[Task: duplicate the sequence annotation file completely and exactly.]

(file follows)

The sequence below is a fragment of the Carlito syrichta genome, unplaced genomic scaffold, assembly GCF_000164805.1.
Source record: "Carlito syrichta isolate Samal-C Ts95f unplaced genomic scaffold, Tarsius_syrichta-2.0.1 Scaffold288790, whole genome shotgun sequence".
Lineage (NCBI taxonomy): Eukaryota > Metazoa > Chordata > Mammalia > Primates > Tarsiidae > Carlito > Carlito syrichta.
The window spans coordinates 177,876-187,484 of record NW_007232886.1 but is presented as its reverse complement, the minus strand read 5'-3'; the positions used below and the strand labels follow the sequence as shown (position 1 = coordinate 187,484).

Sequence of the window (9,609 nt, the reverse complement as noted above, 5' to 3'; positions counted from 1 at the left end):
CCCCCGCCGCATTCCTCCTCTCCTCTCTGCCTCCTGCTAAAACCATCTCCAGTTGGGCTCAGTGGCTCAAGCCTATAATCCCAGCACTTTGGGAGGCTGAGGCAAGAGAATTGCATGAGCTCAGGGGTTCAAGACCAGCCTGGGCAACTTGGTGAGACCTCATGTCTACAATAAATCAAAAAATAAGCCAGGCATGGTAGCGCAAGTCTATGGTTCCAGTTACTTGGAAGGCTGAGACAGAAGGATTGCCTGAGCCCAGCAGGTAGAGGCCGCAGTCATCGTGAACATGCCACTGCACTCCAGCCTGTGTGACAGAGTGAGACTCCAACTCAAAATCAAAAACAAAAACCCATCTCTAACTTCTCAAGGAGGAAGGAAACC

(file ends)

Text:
The sequence below is a fragment of the Carlito syrichta genome, unplaced genomic scaffold, assembly GCF_000164805.1.
Source record: "Carlito syrichta isolate Samal-C Ts95f unplaced genomic scaffold, Tarsius_syrichta-2.0.1 Scaffold288790, whole genome shotgun sequence".
Lineage (NCBI taxonomy): Eukaryota > Metazoa > Chordata > Mammalia > Primates > Tarsiidae > Carlito > Carlito syrichta.
The window spans coordinates 177,876-187,484 of record NW_007232886.1 but is presented as its reverse complement, the minus strand read 5'-3'; the positions used below and the strand labels follow the sequence as shown (position 1 = coordinate 187,484).

Sequence of the window (9,609 nt, the reverse complement as noted above, 5' to 3'; positions counted from 1 at the left end):
CCCCCGCCGCATTCCTCCTCTCCTCTCTGCCTCCTGCTAAAACCATCTCCAGTTGGGCTCAGTGGCTCAAGCCTATAATCCCAGCACTTTGGGAGGCTGAGGCAAGAGAATTGCATGAGCTCAGGGGTTCAAGACCAGCCTGGGCAACTTGGTGAGACCTCATGTCTACAATAAATCAAAAAATAAGCCAGGCATGGTAGCGCAAGTCTATGGTTCCAGTTACTTGGAAGGCTGAGACAGAAGGATTGCCTGAGCCCAGCAGGTAGAGGCCGCAGTCATCGTGAACATGCCACTGCACTCCAGCCTGTGTGACAGAGTGAGACTCCAACTCAAAATCAAAAACAAAAACCCATCTCTAACTTCTCAAGGAGGAAGGAAACC